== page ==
# Moran Process¶

The strategies in the library can be pitted against one another in the Moran process, a population process simulating natural selection.

The process works as follows. Given an initial population of players, the population is iterated in rounds consisting of:

- matches played between each pair of players, with the cumulative total scores recorded
- a player is chosen to reproduce proportional to the player’s score in the round
- a player is chosen at random to be replaced

The process proceeds in rounds until the population consists of a single player type. That type is declared the winner. To run an instance of the process with the library, proceed as follows:

```
>>> import axelrod as axl
>>> players = [axl.Cooperator(), axl.Defector(),
... axl.TitForTat(), axl.Grudger()]
>>> mp = axl.MoranProcess(players)
>>> populations = mp.play()
>>> mp.winning_strategy_name
Defector
```

You can access some attributes of the process, such as the number of rounds:

```
>>> len(mp)
6
```

The sequence of populations:

```
>>> import pprint
>>> pprint.pprint(populations)
[Counter({'Defector': 1, 'Cooperator': 1, 'Grudger': 1, 'Tit For Tat': 1}),
Counter({'Defector': 1, 'Cooperator': 1, 'Grudger': 1, 'Tit For Tat': 1}),
Counter({'Defector': 2, 'Cooperator': 1, 'Grudger': 1}),
Counter({'Defector': 3, 'Grudger': 1}),
Counter({'Defector': 3, 'Grudger': 1}),
Counter({'Defector': 4})]
```

The scores in each round:

```
>>> for row in mp.score_history:
... print([round(element, 1) for element in row])
[[6.0, 7.08, 6.99, 6.99],
[6.0, 7.08, 6.99, 6.99],
[3.0, 7.04, 7.04, 4.98],
[3.04, 3.04, 3.04, 2.97],
[3.04, 3.04, 3.04, 2.97]]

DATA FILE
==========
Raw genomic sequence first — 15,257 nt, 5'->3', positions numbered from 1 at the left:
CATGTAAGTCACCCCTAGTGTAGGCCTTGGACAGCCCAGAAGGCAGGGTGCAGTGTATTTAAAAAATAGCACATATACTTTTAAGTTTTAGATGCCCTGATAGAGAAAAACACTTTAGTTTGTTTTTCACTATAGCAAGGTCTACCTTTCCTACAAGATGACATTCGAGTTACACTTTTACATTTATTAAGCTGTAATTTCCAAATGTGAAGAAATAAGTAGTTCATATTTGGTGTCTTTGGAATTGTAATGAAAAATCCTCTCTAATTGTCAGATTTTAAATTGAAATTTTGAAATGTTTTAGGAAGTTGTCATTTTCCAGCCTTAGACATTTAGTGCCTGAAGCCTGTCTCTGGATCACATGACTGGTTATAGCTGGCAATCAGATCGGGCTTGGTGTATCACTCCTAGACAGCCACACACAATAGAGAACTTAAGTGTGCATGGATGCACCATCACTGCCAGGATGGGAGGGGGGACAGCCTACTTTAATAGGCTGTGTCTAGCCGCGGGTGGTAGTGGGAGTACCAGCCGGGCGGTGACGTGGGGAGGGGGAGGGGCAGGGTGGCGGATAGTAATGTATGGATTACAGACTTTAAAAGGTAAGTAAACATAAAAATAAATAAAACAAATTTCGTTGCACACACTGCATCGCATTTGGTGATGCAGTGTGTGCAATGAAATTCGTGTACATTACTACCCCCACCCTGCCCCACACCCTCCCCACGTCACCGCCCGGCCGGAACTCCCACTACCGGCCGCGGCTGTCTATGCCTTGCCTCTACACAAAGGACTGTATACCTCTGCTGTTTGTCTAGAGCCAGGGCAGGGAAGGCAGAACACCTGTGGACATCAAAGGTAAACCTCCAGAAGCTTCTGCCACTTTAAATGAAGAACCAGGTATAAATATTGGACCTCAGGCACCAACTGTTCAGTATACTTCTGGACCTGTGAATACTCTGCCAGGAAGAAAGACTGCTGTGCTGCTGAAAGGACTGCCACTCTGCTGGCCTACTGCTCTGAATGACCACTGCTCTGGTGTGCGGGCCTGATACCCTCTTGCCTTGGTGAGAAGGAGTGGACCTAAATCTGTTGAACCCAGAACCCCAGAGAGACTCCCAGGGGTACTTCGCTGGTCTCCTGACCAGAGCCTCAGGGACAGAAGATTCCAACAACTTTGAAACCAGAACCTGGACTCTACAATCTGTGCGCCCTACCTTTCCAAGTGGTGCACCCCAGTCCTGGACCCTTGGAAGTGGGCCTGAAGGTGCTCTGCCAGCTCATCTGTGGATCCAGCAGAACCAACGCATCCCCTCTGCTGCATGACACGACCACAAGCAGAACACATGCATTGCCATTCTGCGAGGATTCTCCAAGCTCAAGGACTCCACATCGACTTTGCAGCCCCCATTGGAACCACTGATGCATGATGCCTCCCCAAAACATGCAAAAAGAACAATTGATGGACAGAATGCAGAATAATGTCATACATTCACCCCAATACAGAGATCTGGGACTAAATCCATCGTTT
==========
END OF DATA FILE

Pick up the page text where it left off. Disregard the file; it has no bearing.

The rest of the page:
```

The `MoranProcess`

class also accepts an argument for a mutation rate.
Nonzero mutation changes the Markov process so that it no longer has absorbing
states, and will iterate forever. To prevent this, iterate with a loop (or
function like `takewhile`

from `itertools`

):

```
>>> import axelrod as axl
>>> axl.seed(4) # for reproducible example
>>> players = [axl.Cooperator(), axl.Defector(),
... axl.TitForTat(), axl.Grudger()]
>>> mp = axl.MoranProcess(players, mutation_rate=0.1)
>>> for _ in mp:
... if len(mp.population_distribution()) == 1:
... break
>>> mp.population_distribution()
Counter({'Cooperator': 4})
```

## Moran Process on Graphs¶

The library also provides a graph-based Moran process [Shakarian2013] with MoranProcessGraph. To use this class you must supply at least one Axelrod.graph.Graph object, which can be initialized with just a list of edges:

```
edges = [(source_1, target1), (source2, target2), ...]
```

The nodes can be any hashable object (integers, strings, etc.). For example:

```
>>> from axelrod.graph import Graph
>>> edges = [(0, 1), (1, 2), (2, 3), (3, 1)]
>>> graph = Graph(edges)
```

Graphs are undirected by default. Various intermediates such as the list of neighbors are cached for efficiency by the graph object.

A Moran process can be invoked with one or two graphs. The first graph, the
*interaction graph*, dictates how players are matched up in the scoring phase.
Each player plays a match with each neighbor. The second graph dictates how
players replace another during reproduction. When an individual is selected to
reproduce, it replaces one of its neighbors in the *reproduction graph*. If only
one graph is supplied to the process, the two graphs are assumed to be the same.

To create a graph-based Moran process, use a graph as follows:

```
>>> import axelrod
>>> from axelrod import Cooperator, Defector, MoranProcessGraph
>>> from axelrod.graph import Graph
>>> axelrod.seed(40)
>>> edges = [(0, 1), (1, 2), (2, 3), (3, 1)]
>>> graph = Graph(edges)
>>> players = [Cooperator(), Cooperator(), Cooperator(), Defector()]
>>> mp = MoranProcessGraph(players, interaction_graph=graph)
>>> results = mp.play()
>>> mp.population_distribution()
Counter({'Cooperator': 4})
```

You can supply the reproduction_graph as a keyword argument. The standard Moran process is equivalent to using a complete graph for both graphs.